The website is at

Monday, May 14, 2018


MiLLi is Namibia’s Media and Information Literacy Learning Initiative, with a particular focus on youth and media. The website is at and there is an article:
Odoj, J. (2018, 26 April). Discerning media consumers.
Photo by Sheila webber: my apple blossom, May 2018

Saturday, May 12, 2018

Tutorial on #fakenews

Karli Mair (Emerging Technologies Librarian at East Campus Library, Valencia College) has made available an online module about evaluating online news articles. Mair wrote "The content is a mixture of video, text, and activities to demonstrate the fake news types: completely fake, distorted, satire, and clickbait. A practice quiz with feedback and a final quiz using actual news sources provide assessment of news evaluation skills. All content is sourced through Creative Commons, the public domain, by permission, or it is written by me. It takes about 45-60 minutes for students to complete."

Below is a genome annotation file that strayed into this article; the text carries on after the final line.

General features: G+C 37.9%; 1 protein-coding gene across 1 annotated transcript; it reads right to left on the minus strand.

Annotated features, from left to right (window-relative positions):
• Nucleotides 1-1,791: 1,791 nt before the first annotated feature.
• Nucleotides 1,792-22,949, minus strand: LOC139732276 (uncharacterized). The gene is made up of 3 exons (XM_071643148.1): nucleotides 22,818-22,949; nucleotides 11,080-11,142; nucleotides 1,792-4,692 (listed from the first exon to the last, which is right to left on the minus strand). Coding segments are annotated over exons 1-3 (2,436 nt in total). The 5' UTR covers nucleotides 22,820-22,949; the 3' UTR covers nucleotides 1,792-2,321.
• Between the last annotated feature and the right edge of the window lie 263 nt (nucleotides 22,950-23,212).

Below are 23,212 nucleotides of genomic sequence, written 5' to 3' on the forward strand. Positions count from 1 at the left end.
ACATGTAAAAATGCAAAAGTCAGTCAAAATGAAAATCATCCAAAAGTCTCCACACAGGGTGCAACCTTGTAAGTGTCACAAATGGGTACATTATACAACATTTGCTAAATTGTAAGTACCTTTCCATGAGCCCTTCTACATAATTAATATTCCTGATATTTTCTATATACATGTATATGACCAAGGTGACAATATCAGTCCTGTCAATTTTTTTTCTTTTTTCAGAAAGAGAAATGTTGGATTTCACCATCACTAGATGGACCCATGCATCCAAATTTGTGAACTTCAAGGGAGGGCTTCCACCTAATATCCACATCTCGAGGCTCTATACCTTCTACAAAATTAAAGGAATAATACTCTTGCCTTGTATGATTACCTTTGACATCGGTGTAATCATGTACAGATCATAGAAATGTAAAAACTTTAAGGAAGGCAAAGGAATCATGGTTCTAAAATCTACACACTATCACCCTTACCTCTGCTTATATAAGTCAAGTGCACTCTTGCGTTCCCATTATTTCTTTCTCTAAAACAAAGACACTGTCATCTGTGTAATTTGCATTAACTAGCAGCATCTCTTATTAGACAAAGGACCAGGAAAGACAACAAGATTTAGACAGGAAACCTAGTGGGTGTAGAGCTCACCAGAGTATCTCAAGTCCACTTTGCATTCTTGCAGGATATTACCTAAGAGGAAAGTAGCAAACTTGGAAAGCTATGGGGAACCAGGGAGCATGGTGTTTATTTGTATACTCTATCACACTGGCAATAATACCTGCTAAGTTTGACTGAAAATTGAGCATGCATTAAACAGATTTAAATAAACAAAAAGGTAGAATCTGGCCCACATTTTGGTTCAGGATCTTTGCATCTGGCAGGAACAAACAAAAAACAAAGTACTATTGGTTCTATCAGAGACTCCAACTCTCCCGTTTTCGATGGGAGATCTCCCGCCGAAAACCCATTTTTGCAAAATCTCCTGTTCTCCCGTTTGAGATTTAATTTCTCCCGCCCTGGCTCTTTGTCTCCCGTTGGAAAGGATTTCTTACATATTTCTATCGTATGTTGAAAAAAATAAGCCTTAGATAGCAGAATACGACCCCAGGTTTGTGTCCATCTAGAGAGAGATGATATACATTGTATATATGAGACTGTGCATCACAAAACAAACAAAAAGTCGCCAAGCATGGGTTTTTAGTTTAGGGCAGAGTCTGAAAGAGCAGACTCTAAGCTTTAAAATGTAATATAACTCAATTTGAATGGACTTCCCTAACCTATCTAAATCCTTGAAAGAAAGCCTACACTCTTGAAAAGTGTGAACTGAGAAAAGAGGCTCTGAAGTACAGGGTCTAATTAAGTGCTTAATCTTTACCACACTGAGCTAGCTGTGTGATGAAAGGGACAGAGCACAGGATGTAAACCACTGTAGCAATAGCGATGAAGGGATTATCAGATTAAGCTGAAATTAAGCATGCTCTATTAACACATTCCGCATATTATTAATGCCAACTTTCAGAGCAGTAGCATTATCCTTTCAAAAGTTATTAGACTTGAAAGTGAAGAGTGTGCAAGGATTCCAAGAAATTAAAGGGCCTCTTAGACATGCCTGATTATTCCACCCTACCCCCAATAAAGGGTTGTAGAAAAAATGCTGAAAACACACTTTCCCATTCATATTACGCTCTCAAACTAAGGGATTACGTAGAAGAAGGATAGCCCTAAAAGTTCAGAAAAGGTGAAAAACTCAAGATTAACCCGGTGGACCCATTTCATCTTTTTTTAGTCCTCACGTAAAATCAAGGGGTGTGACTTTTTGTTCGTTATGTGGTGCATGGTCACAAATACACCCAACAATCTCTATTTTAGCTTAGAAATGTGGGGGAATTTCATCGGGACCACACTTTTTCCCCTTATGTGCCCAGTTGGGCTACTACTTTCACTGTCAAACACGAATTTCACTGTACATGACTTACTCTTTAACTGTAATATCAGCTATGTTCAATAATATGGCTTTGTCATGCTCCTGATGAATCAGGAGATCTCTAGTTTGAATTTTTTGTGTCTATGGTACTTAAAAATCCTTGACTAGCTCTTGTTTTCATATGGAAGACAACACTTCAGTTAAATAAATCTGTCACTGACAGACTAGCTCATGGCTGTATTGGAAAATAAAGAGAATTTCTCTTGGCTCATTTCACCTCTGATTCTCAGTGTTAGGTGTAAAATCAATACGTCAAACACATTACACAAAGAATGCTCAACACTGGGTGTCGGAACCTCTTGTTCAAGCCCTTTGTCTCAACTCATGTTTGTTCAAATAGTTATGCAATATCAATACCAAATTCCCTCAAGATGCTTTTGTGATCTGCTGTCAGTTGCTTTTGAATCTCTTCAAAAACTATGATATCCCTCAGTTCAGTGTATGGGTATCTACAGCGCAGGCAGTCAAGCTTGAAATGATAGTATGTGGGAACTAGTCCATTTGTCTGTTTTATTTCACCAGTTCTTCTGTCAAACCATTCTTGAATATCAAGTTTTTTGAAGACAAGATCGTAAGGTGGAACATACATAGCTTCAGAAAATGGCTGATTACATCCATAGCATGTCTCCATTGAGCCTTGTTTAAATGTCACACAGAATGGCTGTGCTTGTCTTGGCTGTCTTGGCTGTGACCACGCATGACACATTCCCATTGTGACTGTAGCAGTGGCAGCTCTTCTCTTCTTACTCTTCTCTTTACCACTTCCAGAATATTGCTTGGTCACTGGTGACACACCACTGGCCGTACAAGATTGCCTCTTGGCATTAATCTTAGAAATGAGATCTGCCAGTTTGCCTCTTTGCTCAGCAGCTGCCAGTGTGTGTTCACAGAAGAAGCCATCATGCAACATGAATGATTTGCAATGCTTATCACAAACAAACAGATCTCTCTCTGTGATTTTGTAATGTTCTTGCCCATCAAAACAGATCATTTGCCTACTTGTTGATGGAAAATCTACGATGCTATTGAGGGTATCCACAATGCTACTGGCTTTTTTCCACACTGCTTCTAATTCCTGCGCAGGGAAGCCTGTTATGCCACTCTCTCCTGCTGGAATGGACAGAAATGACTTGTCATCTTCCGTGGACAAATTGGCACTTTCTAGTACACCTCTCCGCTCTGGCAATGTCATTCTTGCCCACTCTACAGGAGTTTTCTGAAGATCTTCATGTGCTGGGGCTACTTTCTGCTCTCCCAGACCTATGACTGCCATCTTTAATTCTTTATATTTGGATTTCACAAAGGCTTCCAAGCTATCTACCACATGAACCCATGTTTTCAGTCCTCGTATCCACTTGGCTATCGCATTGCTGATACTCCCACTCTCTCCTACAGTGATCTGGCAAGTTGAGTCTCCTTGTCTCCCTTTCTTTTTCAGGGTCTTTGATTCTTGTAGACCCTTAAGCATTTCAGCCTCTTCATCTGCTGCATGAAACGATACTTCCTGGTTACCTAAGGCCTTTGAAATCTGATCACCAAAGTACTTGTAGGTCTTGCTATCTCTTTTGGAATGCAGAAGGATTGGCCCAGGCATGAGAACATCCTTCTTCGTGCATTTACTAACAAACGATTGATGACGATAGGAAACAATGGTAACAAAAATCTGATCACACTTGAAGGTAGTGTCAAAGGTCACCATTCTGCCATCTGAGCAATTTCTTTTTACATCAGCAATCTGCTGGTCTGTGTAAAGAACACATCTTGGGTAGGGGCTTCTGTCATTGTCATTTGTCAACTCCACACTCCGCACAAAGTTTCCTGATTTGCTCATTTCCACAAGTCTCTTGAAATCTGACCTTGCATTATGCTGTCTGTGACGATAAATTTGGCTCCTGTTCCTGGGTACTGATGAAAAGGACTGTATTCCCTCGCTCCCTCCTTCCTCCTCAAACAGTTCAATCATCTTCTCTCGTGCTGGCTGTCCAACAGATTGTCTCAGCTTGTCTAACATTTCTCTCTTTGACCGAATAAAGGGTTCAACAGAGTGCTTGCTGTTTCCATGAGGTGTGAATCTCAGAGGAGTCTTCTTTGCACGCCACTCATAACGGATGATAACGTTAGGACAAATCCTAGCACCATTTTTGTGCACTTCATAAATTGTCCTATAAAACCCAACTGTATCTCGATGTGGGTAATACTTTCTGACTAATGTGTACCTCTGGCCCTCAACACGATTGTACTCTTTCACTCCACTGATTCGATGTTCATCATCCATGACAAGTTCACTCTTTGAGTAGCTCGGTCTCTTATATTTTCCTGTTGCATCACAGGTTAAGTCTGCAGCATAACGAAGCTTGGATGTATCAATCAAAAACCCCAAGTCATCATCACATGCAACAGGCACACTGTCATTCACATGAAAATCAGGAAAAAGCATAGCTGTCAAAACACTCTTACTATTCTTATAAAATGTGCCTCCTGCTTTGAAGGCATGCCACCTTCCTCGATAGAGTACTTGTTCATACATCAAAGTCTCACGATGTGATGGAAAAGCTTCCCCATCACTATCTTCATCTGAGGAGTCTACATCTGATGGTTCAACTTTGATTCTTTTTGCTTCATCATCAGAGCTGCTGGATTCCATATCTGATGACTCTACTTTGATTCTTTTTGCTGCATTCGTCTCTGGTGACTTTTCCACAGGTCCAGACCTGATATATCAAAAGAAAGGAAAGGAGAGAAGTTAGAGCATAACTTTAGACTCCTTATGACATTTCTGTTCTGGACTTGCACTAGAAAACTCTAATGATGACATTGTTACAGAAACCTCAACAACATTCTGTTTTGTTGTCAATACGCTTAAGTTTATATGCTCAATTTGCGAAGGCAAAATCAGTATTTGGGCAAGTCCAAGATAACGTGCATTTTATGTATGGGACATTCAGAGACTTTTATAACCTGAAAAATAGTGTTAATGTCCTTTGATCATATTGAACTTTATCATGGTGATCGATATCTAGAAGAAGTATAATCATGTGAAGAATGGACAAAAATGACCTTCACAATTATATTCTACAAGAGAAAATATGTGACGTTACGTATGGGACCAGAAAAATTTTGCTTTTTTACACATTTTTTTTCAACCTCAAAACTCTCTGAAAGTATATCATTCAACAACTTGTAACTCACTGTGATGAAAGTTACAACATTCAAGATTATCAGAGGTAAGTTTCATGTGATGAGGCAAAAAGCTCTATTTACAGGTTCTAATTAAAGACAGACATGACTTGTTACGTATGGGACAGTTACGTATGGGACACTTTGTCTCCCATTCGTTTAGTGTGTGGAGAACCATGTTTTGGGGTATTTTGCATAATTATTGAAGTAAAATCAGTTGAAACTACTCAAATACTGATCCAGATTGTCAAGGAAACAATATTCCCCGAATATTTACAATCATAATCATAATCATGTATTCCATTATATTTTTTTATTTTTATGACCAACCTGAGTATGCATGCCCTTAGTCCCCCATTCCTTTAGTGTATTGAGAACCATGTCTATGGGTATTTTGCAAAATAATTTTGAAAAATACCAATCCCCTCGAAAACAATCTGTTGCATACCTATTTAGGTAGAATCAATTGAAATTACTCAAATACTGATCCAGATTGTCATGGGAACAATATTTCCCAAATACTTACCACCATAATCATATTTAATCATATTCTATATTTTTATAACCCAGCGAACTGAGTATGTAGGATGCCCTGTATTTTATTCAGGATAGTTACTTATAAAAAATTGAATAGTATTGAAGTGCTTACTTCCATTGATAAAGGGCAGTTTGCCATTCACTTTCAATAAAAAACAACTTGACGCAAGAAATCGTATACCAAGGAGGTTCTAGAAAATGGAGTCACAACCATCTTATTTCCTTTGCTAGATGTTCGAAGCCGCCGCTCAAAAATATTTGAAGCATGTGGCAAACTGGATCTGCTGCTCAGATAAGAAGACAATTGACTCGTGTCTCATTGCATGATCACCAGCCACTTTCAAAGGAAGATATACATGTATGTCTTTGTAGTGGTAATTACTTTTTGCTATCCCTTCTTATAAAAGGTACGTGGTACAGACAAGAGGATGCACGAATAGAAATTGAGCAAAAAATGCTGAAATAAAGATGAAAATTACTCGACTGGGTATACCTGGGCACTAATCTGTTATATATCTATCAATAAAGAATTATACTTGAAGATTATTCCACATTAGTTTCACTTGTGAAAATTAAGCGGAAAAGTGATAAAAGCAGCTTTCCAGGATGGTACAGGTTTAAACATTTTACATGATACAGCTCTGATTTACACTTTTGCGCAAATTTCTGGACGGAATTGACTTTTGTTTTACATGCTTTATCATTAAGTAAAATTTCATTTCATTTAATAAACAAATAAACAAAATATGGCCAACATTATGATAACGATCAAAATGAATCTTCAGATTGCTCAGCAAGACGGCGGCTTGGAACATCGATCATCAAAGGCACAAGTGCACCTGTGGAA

The module has aims aligning with the ACRL Information Literacy Framework.
Until October 2018 it is available without having to download on iSpring Cloud at
It is also available on Canvas Commons Module under the title How to Spot Fake News for the Public Mair writes "The module uses SCORM, so your school must have the SCORM LTI enabled for the module to report to the gradebook. The Canvas version of the module includes a question bank to promote academic honesty.... If you do end up using the module, please let me know how!"
Photo by Sheila Webber: early cherry blossom, April 2018

Friday, May 11, 2018

New articles: Survey of infolit teaching practices; Seeking information with Yik Yak; Engineering faculty; Vignettes; Shame